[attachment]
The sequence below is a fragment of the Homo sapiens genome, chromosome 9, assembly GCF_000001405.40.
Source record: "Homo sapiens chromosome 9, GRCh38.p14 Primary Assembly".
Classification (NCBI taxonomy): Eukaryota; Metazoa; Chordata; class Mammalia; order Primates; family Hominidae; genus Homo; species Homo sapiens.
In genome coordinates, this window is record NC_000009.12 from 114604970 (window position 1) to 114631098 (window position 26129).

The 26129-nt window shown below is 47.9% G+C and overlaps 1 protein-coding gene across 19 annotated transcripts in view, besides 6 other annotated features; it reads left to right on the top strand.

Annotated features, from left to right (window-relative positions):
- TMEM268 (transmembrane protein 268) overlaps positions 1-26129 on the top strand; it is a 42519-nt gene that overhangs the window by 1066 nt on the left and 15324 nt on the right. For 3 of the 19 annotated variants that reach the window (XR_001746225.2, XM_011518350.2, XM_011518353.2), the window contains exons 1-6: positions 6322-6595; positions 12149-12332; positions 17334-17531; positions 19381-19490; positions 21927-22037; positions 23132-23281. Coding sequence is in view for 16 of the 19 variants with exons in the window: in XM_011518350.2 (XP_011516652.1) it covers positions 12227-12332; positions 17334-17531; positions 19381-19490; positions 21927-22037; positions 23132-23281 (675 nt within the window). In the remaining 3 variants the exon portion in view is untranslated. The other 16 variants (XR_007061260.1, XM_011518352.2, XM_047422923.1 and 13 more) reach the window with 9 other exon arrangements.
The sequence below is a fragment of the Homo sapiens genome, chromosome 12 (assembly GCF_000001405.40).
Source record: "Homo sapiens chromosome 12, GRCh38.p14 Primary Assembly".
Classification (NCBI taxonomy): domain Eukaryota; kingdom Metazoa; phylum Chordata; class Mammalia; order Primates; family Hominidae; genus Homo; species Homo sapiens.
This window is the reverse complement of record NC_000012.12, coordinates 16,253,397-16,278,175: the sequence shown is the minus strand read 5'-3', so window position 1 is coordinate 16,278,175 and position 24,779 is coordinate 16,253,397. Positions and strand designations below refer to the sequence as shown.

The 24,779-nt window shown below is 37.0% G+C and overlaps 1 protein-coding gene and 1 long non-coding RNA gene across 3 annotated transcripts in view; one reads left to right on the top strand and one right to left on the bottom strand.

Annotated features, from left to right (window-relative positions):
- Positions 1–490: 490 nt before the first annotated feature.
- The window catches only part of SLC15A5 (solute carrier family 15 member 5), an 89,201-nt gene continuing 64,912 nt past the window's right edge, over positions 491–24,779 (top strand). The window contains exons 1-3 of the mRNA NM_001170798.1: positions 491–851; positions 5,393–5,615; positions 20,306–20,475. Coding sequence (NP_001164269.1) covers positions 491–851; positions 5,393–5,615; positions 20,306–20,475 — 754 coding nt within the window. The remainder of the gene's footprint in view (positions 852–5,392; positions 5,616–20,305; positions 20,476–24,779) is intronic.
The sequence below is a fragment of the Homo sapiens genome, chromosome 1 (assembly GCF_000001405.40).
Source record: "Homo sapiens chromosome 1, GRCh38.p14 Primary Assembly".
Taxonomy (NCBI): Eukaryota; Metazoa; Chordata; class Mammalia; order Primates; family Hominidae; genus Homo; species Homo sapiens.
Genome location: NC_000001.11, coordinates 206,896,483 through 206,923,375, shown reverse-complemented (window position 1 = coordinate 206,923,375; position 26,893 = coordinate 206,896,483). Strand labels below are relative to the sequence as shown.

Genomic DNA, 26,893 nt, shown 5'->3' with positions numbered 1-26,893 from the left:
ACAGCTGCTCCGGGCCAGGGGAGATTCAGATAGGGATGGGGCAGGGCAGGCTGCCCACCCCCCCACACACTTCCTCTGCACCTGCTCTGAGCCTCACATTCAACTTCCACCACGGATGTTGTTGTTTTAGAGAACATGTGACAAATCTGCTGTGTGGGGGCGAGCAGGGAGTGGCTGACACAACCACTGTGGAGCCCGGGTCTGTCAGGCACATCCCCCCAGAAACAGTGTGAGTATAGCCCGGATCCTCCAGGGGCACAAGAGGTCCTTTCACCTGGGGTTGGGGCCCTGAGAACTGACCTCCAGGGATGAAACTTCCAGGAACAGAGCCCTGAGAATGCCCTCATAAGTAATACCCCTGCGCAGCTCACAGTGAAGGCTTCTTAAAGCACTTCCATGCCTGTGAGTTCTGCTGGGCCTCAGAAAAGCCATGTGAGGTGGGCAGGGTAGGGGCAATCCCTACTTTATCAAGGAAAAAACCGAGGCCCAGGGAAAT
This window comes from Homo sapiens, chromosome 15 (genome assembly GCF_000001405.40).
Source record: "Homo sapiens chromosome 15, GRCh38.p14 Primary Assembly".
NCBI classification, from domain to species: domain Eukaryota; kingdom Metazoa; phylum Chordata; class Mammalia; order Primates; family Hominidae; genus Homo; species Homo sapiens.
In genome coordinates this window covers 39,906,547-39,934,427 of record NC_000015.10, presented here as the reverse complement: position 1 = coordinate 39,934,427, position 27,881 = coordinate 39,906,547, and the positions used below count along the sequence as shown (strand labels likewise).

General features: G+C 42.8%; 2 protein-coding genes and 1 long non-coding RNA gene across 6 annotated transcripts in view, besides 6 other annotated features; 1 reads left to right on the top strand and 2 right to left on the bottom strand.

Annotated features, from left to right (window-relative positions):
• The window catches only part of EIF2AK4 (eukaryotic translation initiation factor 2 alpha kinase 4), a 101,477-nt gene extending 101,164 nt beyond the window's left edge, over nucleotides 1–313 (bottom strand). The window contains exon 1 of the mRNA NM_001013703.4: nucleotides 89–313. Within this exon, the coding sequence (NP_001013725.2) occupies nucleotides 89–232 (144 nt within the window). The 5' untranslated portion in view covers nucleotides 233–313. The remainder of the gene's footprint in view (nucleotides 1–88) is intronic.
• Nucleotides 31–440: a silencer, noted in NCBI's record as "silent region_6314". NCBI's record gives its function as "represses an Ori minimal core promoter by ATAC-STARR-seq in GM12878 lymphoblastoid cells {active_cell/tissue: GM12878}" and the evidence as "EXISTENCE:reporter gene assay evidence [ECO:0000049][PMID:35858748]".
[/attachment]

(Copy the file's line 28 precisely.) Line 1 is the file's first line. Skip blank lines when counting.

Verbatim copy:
• The window catches only part of EIF2AK4 (eukaryotic translation initiation factor 2 alpha kinase 4), a 101,477-nt gene extending 101,164 nt beyond the window's left edge, over nucleotides 1–313 (bottom strand). The window contains exon 1 of the mRNA NM_001013703.4: nucleotides 89–313. Within this exon, the coding sequence (NP_001013725.2) occupies nucleotides 89–232 (144 nt within the window). The 5' untranslated portion in view covers nucleotides 233–313. The remainder of the gene's footprint in view (nucleotides 1–88) is intronic.